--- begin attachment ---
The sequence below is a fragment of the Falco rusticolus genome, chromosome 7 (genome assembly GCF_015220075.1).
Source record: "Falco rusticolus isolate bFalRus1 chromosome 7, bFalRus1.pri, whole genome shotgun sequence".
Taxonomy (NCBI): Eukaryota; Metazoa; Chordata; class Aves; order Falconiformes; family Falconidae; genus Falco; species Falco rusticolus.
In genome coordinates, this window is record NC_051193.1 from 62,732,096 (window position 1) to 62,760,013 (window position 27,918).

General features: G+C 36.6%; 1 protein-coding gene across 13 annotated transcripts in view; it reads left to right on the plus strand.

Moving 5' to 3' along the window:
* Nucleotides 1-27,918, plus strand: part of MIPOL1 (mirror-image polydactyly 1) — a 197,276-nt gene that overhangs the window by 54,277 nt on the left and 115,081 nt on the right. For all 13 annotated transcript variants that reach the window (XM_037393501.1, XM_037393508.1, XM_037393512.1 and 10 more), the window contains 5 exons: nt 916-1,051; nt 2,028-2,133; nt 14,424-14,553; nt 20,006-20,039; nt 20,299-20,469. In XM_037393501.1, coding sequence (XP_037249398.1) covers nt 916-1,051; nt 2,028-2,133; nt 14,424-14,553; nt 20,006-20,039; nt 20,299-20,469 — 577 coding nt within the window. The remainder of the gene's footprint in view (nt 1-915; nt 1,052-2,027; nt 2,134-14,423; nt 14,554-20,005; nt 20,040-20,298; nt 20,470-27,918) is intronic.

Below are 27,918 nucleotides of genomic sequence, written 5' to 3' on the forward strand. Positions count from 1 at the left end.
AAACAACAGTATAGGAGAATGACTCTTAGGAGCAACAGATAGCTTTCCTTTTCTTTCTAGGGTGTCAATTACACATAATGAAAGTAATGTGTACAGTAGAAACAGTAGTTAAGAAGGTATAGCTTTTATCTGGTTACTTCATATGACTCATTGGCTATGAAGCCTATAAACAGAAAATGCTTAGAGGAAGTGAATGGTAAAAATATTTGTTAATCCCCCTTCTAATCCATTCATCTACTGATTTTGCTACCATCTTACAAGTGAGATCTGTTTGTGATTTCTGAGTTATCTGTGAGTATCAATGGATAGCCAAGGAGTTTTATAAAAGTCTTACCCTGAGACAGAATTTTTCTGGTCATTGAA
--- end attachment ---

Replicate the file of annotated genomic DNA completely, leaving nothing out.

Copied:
The sequence below is a fragment of the Falco rusticolus genome, chromosome 7 (genome assembly GCF_015220075.1).
Source record: "Falco rusticolus isolate bFalRus1 chromosome 7, bFalRus1.pri, whole genome shotgun sequence".
Taxonomy (NCBI): Eukaryota; Metazoa; Chordata; class Aves; order Falconiformes; family Falconidae; genus Falco; species Falco rusticolus.
In genome coordinates, this window is record NC_051193.1 from 62,732,096 (window position 1) to 62,760,013 (window position 27,918).

General features: G+C 36.6%; 1 protein-coding gene across 13 annotated transcripts in view; it reads left to right on the plus strand.

Moving 5' to 3' along the window:
* Nucleotides 1-27,918, plus strand: part of MIPOL1 (mirror-image polydactyly 1) — a 197,276-nt gene that overhangs the window by 54,277 nt on the left and 115,081 nt on the right. For all 13 annotated transcript variants that reach the window (XM_037393501.1, XM_037393508.1, XM_037393512.1 and 10 more), the window contains 5 exons: nt 916-1,051; nt 2,028-2,133; nt 14,424-14,553; nt 20,006-20,039; nt 20,299-20,469. In XM_037393501.1, coding sequence (XP_037249398.1) covers nt 916-1,051; nt 2,028-2,133; nt 14,424-14,553; nt 20,006-20,039; nt 20,299-20,469 — 577 coding nt within the window. The remainder of the gene's footprint in view (nt 1-915; nt 1,052-2,027; nt 2,134-14,423; nt 14,554-20,005; nt 20,040-20,298; nt 20,470-27,918) is intronic.

Below are 27,918 nucleotides of genomic sequence, written 5' to 3' on the forward strand. Positions count from 1 at the left end.
AAACAACAGTATAGGAGAATGACTCTTAGGAGCAACAGATAGCTTTCCTTTTCTTTCTAGGGTGTCAATTACACATAATGAAAGTAATGTGTACAGTAGAAACAGTAGTTAAGAAGGTATAGCTTTTATCTGGTTACTTCATATGACTCATTGGCTATGAAGCCTATAAACAGAAAATGCTTAGAGGAAGTGAATGGTAAAAATATTTGTTAATCCCCCTTCTAATCCATTCATCTACTGATTTTGCTACCATCTTACAAGTGAGATCTGTTTGTGATTTCTGAGTTATCTGTGAGTATCAATGGATAGCCAAGGAGTTTTATAAAAGTCTTACCCTGAGACAGAATTTTTCTGGTCATTGAA